The U.N. World Food Programme has secured $655 million in contributions and service provision agreements from international financial institutions to support national social protection systems. Similar efforts are underway to expand innovative climate financing partnerships. The U.N. World Food Programme continues to support governments with supply chain services, such as the procurement and transport of food commodities to replenish national grain reserves to support national safety net programs.

While these efforts provide succor to some of the severely vulnerable, it is against a challenging global backdrop in which the number of acutely hungry people continues to increase requiring a concerted global action for peace, economic stability and continued humanitarian support to ensure food security around the world.

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The United Nations World Food Programme is the world’s largest humanitarian organization, saving lives in emergencies and using food assistance to build a pathway to peace, stability and prosperity for people recovering from conflict, disasters and the impact of climate change.

Follow us on Twitter @WFPUSA and @wfp_media

Rising conflict, climate extremes, and economic instability aggravated by the lingering impacts of COVID-19 and the ripple effects of the war in Ukraine are among the key drivers

ROME – The number of people facing severe hunger worldwide is expected to continue to rise steeply as the food crisis tightens its grip on 19 ‘hunger hotspots.’ This sharp rise in hunger is driven by rising conflict, weather extremes, and economic instability aggravated by the pandemic and the ripple effects of the crisis in Ukraine, a joint UN report has found.

The ‘Hunger Hotspots – FAO-WFP early warnings on acute food insecurity’ report – issued by the Food and Agriculture Organization of the United Nations (FAO) and the United Nations World Food Programme (WFP) calls for urgent humanitarian action to save lives and livelihoods and prevent famine in hotspot countries where acute food insecurity is expected to worsen from October 2022 to January 2023. The report lays out country-specific recommendations on priorities for anticipatory action – short-term protective measures to be put in place before new humanitarian needs materialize – and emergency response – actions to address existing humanitarian needs.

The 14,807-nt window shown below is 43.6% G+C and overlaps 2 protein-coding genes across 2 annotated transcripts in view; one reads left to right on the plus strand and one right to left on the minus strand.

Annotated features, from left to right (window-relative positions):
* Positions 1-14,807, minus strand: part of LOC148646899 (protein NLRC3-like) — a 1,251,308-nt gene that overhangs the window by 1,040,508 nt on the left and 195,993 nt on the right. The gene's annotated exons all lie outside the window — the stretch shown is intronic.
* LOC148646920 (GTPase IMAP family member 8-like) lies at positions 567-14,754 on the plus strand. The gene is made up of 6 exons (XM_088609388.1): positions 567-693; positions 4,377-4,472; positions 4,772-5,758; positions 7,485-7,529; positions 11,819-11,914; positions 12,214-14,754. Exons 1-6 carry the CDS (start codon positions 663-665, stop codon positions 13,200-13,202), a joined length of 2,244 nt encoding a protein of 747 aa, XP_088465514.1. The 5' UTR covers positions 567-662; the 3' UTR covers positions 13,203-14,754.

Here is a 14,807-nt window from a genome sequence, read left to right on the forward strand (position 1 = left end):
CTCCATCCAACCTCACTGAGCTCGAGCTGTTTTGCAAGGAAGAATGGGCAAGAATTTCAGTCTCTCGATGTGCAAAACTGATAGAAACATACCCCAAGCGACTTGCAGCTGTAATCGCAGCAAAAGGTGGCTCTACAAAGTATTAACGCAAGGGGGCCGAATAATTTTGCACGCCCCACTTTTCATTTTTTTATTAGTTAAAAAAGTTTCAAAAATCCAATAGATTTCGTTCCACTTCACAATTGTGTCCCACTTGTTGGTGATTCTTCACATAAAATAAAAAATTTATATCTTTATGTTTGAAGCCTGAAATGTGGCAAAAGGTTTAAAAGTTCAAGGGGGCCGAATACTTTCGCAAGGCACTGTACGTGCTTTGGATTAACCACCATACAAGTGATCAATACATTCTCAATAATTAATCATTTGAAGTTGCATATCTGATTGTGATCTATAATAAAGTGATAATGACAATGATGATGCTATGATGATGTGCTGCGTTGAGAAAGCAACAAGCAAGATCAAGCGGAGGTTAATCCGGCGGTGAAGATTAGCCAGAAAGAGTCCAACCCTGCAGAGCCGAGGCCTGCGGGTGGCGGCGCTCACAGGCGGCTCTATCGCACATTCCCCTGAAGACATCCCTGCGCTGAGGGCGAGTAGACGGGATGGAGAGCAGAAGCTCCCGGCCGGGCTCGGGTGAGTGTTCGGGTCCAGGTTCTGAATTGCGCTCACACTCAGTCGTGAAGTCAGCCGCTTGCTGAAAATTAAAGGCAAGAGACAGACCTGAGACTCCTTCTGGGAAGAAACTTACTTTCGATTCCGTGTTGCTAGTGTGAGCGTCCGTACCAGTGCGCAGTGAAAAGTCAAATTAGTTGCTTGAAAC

“The severe drought in the Horn of Africa has pushed people to the brink of starvation, destroying crops and killing livestock on which their survival depends. Acute food insecurity is rising fast and spreading across the world. People in the poorest countries in particular who have yet to recover from the impact of the COVID-19 pandemic are suffering from the ripple effects of ongoing conflicts, in terms of prices, food and fertilizer supplies, as well as the climate emergency. Without a massively scaled up humanitarian response that has at its core time-sensitive and lifesaving agricultural assistance, the situation will likely worsen in many countries in the coming months,” said FAO Director-General QU Dongyu.

“This is the third time in 10 years that Somalia has been threatened with a devastating famine. The famine in 2011 was caused by two consecutive failed rainy seasons as well as conflict. Today we’re staring at a perfect storm: a likely fifth consecutive failed rainy season that will see drought lasting well into 2023. But the people at the sharp end of today’s crisis are also facing soaring food prices and severely limited opportunities to earn a living following the pandemic. We urgently need to get help to those in grave danger of starvation in Somalia and the world’s other hunger hotspots,” said the U.N. World Food Programme’s Executive Director David Beasley.

The report spotlights the hunger crisis in the Horn of Africa, where the longest drought in over 40 years is forecast to continue – with the fifth failed rainy season in a row on the horizon – adding to the cumulative, devastating effects that successive rainfall deficits, economic crises and conflict have had on vulnerable households since 2020. Water scarcity has led to below average harvests, livestock deaths and forced hundreds of thousands of people off their land in search of sustenance, while increasing the risk of intercommunal and resource-based conflict.

Up to 26 million people are expected to face Crisis or worse (IPC Phase 3 and above) levels of food insecurity in Somalia, southern and eastern Ethiopia, and northern and eastern Kenya. With humanitarian assistance at risk of being cut due to funding shortfalls, the possibility of large-scale deaths from hunger looms large in Somalia with famine likely to take hold in the districts of Baidoa and Burhakaba in Bay Region come October. Without an adequate humanitarian response, analysts expect that by December, as many as four children or two adults per 10,000 people will die every day. Hundreds of thousands are already facing starvation today with staggering levels of malnutrition expected among children under the age of 5.